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They were named after Runeberg as he supposedly ate them for breakfast every day. His wife might have even invented them. Similar to how Cadbury’s Cream Eggs are only sold before Easter, these little cakes appear in Finnish supermarkets and cafes just before Runeberg day on February 5th and disappear for the rest of the year. But unlike Cream Eggs, they are delicious. I’m not going to attempt to bake them myself, I’d probably just drink all the rum, but if you want to try then here’s a recipe:

http://www.dessertsforbreakfast.com/2010/02/finnish-february-runeberg-cake-aka.html

Christmas in Finland

I’ve been lucky to spend this Christmas season in Finland for the first time. In the past I’ve spent New Year’s and Midsummer in Finland a few times but Christmas was a first. My fiancee and I went to stay with his parents in Joensuu, which is much farther North than Turku and has a lot more snow.

I was a lot more excited about it than he was.

I was a lot more excited about it than he was.

It wasn’t that much different than Christmas in Britain, except that we had dinner and presents on Christmas Eve instead of Christmas Day. I found this a little strange as there was nothing special to do on Christmas Day than laze around. I decided to go out for a walk, like people always talk about doing. It was minus 15 Celsius but I got some great pictures.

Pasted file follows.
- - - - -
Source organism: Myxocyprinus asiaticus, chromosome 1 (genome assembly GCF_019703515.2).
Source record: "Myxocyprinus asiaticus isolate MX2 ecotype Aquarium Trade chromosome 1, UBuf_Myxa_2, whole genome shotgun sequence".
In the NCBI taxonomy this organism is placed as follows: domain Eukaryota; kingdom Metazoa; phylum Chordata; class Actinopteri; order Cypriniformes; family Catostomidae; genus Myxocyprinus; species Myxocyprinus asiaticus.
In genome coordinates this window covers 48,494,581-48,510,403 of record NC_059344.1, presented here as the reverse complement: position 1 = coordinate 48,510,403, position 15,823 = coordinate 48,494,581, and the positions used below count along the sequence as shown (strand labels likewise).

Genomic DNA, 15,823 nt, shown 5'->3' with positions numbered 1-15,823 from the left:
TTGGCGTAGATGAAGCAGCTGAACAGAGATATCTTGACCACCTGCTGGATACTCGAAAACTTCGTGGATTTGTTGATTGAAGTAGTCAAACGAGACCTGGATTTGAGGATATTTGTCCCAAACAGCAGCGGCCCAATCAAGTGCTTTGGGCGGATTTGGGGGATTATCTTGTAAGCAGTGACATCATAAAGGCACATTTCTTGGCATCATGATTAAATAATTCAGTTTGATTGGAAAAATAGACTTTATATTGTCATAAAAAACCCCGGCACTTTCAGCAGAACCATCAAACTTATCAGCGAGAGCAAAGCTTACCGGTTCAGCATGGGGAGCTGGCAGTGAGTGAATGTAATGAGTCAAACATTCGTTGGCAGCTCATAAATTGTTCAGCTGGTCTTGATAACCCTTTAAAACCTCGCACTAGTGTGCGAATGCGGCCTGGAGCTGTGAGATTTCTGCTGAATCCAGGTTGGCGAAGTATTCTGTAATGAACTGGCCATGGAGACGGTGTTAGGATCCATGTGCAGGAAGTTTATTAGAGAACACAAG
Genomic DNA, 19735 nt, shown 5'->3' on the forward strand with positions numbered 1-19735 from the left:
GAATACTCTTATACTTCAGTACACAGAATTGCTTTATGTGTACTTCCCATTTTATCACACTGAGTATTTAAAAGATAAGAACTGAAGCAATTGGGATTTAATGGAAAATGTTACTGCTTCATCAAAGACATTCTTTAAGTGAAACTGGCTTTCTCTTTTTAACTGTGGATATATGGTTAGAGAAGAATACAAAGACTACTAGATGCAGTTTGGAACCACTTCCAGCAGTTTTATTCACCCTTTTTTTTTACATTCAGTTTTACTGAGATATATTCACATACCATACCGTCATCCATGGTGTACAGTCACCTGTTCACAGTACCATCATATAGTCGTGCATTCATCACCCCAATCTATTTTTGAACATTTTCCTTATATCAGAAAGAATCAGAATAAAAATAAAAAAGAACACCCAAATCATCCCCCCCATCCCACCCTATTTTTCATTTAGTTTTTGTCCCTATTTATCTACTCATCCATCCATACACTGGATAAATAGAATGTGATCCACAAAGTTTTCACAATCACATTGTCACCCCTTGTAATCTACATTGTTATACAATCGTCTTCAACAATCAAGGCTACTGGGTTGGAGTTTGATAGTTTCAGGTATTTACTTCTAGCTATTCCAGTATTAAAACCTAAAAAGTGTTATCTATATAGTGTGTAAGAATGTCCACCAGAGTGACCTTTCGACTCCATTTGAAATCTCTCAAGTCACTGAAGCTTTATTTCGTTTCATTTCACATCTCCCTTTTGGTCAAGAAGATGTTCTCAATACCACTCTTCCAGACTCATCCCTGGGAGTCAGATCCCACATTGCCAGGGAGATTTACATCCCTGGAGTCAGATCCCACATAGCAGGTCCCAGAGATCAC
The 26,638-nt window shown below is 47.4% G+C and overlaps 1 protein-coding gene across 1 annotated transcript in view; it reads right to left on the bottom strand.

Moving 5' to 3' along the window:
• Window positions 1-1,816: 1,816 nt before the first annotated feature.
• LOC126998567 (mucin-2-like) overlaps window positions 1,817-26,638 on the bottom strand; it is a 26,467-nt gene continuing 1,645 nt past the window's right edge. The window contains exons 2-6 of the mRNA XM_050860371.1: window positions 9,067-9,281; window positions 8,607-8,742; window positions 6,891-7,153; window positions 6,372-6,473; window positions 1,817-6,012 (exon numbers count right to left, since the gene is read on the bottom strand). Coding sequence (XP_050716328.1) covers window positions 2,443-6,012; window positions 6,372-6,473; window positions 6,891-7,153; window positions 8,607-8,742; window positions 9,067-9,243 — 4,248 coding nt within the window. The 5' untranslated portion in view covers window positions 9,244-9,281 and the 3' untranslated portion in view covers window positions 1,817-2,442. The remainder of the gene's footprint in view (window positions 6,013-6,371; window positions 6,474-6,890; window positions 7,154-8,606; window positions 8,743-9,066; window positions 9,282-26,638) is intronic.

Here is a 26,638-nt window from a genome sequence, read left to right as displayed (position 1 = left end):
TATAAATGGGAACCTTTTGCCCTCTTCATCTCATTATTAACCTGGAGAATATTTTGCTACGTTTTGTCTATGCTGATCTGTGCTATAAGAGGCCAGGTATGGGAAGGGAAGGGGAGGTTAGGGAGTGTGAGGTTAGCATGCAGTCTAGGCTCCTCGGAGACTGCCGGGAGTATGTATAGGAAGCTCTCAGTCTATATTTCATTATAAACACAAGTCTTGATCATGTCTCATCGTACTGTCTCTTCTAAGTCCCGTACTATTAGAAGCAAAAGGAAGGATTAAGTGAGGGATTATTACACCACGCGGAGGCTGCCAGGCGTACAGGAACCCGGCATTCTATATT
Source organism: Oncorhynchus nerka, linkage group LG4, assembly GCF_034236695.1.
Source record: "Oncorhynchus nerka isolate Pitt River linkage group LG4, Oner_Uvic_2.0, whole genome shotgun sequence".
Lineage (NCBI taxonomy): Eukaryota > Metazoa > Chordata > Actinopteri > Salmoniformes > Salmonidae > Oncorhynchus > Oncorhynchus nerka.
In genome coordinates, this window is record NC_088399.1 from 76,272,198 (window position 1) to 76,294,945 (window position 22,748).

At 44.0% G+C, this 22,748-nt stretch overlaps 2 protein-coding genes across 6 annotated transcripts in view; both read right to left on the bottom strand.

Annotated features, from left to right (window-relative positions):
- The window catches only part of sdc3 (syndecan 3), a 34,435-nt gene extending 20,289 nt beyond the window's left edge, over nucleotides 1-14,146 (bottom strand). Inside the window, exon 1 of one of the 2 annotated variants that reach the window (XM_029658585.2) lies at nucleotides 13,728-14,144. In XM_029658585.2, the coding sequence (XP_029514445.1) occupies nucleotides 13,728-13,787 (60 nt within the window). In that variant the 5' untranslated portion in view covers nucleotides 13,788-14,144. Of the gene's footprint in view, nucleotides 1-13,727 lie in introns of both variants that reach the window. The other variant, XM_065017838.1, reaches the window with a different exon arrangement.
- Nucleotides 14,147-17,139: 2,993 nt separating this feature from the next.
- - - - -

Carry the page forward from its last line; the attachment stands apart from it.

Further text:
You can see the full set of them here, but these are some choice ones:

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I call these snow hedgehogs.

I call these snow hedgehogs.

Yes, I played on the swing even though it was covered in snow.

Yes, I played on the swing even though it was covered in snow.

A few days after Christmas we went to see my in-laws new summer cottage. Well, I say summer cottage…

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It’s being renovated right now but by summer time we should be able to visit and enjoy some fishing, swimming and barbecue.

The house is located on an island which literally translates to ‘moose island’ which is part of a remote archipelago accessed by a ferry.

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It was the first time I’ve stepped on an ice covered lake and I wasn’t as scared as I thought I would be. I was worried I’d suffer the same fate as Lester Nygaard in Fargo. But I don’t think I’ll be going ice fishing any time soon.

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It’s been nice to have a break but I also want to get back home and start writing again so I can earn some money for a trip to visit the UK. 2014 has been a huge year for me with getting engaged, becoming a published writer and moving abroad so I hope to do even more in 2015. There’s a lot more I want to do with this blog, including making video posts, so I’ll be back soon.

8 Ways to Enjoy Autumn in Finland